Monday, October 25, 2010

Treating Franchisee as Independent Contractor Violated Workers’ Compensation, Wage Laws

This posting was written by Pete Reap, Editor of CCH Business Franchise Guide.

A franchisor of janitorial cleaning businesses violated Massachusetts law by improperly requiring the franchisee-employee to pay for insurance and by failing to pay the franchisee-employee within a week of the pay period during which the wages were earned, a federal district court in Boston has determined. A group of the franchisees filed suit against the franchisor as representatives of a putative class action.


In an earlier ruling (Business Franchise Guide¶14,349), the court held that the franchisor had misclassified the franchisees as independent contractors.

The franchisee-employee argued that five categories of fees were improperly withheld from his wages by the franchisor due to this misclassification, despite the fact that he agreed to those fees in his franchise agreement. The five categories were:

(1) Franchise fees;

(2) Royalty and management fees;

(3) Insurance;

(4) Supplies and equipment; and

(5) Chargebacks—fees charged by the franchisor to its cleaning workers when a customer did not pay its bill for cleaning services.


The franchisor argued that the franchisee-employee was entitled only to damages incurred directly from the misclassification and that the fees were not directly related to the misclassification because they were the result of a freely undertaken contractual obligation.

The franchisor was correct that damages incurred must relate to the classification; however, there were certain statutory costs that a Massachusetts employer must bear, the court noted. Under Massachusetts law an employer was required to contribute to workers’ compensation insurance in the event that an employee was injured on the job. Had the franchisor provided the franchisee-employee with its statutorily mandated workers’ compensation insurance, the franchisee-employee would not have had to purchase the extensive liability insurance required by the parties’ agreement.

To the extent that the franchisee-employee paid premiums for insurance that the franchisor was statutorily required to provide, the franchisee-employee was damaged by his misclassification, the court ruled.

Similarly, the franchisor’s use of chargebacks was an attempt to circumvent the Massachusetts Wage Act. Under the parties’ agreement, the franchisor "advanced" wages to the franchisee-employee after he provided cleaning services, but did not consider the wages earned until the customer paid its bill.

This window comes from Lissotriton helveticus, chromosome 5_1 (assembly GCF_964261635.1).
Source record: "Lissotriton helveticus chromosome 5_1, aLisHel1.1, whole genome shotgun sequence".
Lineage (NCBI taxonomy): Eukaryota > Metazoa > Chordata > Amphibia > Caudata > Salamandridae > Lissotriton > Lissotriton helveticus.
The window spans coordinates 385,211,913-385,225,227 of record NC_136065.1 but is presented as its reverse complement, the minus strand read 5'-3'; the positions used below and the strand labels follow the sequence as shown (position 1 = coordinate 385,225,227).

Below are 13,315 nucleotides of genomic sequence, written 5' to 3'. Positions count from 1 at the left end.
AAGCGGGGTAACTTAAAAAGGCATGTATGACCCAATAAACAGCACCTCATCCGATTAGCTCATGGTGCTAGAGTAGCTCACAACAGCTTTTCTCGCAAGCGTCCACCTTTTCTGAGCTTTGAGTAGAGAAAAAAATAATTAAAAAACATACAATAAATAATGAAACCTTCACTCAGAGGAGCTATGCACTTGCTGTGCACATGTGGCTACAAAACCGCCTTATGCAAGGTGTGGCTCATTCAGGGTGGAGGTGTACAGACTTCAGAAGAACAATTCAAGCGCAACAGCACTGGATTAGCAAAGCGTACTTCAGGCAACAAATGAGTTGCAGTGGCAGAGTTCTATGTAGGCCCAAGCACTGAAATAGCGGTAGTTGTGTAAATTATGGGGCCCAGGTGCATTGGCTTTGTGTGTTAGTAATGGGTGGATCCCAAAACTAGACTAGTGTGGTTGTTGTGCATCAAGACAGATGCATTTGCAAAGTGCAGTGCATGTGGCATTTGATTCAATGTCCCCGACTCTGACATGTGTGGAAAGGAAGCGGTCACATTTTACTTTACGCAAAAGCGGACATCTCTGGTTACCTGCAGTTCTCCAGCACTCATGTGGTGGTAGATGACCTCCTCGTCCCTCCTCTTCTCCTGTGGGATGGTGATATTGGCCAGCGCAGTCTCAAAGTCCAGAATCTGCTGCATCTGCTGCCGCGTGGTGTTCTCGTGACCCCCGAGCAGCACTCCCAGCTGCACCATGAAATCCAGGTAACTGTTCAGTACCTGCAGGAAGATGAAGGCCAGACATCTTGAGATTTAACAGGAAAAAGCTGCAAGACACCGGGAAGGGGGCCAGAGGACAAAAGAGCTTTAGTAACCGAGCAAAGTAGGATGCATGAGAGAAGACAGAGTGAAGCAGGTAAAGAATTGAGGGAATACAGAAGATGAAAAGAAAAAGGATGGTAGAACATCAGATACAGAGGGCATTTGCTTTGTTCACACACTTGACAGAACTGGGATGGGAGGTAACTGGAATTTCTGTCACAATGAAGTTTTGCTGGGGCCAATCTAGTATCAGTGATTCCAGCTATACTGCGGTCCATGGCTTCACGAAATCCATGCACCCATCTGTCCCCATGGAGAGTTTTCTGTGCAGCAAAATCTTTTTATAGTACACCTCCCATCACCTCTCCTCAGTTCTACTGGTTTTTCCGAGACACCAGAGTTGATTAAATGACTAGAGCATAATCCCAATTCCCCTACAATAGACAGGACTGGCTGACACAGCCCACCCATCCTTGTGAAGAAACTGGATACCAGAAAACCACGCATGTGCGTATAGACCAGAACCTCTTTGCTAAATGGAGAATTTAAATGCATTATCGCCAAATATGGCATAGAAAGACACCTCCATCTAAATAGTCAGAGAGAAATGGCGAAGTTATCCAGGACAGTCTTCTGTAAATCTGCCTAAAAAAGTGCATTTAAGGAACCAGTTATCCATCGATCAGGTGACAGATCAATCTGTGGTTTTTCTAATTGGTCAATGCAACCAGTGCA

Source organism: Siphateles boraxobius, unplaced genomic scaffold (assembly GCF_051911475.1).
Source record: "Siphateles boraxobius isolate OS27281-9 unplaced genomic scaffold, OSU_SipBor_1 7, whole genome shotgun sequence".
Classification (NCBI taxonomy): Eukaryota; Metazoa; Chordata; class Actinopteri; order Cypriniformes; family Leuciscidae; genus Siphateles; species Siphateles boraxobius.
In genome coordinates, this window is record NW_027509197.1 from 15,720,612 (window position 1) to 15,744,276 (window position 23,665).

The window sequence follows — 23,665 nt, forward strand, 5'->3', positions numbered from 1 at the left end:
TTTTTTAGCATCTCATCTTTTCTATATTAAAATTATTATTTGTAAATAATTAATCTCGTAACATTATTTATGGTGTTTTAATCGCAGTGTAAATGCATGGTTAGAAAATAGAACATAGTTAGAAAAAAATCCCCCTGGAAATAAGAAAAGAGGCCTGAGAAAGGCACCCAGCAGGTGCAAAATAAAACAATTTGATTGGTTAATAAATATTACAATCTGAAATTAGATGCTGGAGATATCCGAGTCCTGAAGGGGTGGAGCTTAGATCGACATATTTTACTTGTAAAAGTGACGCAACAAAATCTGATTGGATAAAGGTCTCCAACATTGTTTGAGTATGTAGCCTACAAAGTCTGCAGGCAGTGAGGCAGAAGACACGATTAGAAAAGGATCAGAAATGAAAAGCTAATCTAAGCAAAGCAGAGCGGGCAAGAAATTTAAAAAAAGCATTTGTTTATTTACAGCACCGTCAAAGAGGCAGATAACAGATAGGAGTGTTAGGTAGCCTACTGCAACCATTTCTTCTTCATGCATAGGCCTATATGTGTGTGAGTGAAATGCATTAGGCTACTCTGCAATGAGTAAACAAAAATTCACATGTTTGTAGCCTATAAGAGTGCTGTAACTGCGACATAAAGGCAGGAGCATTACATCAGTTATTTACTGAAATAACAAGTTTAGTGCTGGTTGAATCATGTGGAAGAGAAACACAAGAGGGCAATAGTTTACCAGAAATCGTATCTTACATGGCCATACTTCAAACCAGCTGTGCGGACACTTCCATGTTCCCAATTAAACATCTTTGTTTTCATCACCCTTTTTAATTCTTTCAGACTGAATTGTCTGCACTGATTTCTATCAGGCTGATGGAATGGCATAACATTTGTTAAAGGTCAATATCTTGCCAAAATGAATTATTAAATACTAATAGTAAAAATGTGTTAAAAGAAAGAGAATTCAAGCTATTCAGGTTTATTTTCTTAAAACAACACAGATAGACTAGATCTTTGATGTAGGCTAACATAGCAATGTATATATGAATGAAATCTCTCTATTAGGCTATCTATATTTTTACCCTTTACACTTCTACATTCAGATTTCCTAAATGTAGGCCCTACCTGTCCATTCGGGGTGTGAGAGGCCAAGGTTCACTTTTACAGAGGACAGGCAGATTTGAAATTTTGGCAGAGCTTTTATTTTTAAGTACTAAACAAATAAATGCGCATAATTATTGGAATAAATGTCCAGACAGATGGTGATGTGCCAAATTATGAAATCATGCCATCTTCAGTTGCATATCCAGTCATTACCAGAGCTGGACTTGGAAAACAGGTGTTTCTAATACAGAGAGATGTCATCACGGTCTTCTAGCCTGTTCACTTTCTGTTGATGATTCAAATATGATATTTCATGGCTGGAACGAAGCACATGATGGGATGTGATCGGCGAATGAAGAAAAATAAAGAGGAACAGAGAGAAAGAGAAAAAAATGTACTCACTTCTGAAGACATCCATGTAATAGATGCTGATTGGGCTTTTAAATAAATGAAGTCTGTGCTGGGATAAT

The franchisee-employee had completed his job when he had performed all of the cleaning services that it required. At that time, he earned his wage. To impose an additional contingency of payment from a customer on the franchisee-employee, particularly where he had no involvement in collecting the payment, was an improper attempt by the franchisor to exempt itself from the Wage Act, the court held.

Although the franchisor improperly withheld chargebacks from the employee, all such wages were subsequently repaid. Nonetheless, such repayments were made after the statutory period. Thus, the franchisee-employee was entitled to interest on the chargebacks prior to their repayment.

Public Policy Towards Franchising

The franchisor’s system of doing business pursuant to which the franchisor would bill the cleaning clients and then remit payment to its franchisee-employees was not unlawful as against public policy under Massachusetts law, the court ruled.

The franchisee-employee plaintiff pointed out that the franchisor’s system of doing business was essentially to charge employees for performing work. The franchisee-employee argued that, although the Massachusetts legislature had not spoken on the issue, such a system must be against public policy in Massachusetts and that, at least in the cleaning industry, a franchise system must be unlawful. However, such a public policy argument required some indication from the Massachusetts legislature, executive, or judicial branches that the system was unlawful, according to the court.

Instead, there was no indication from any branch of the government that the franchise distribution system was disfavored. Indeed, the franchisor pointed to numerous statutes that appeared to condone a franchise distribution system, the court noted.

The decision is Awuah v. Coverall North America, Inc., CCH Business Franchise Guide ¶14,473.

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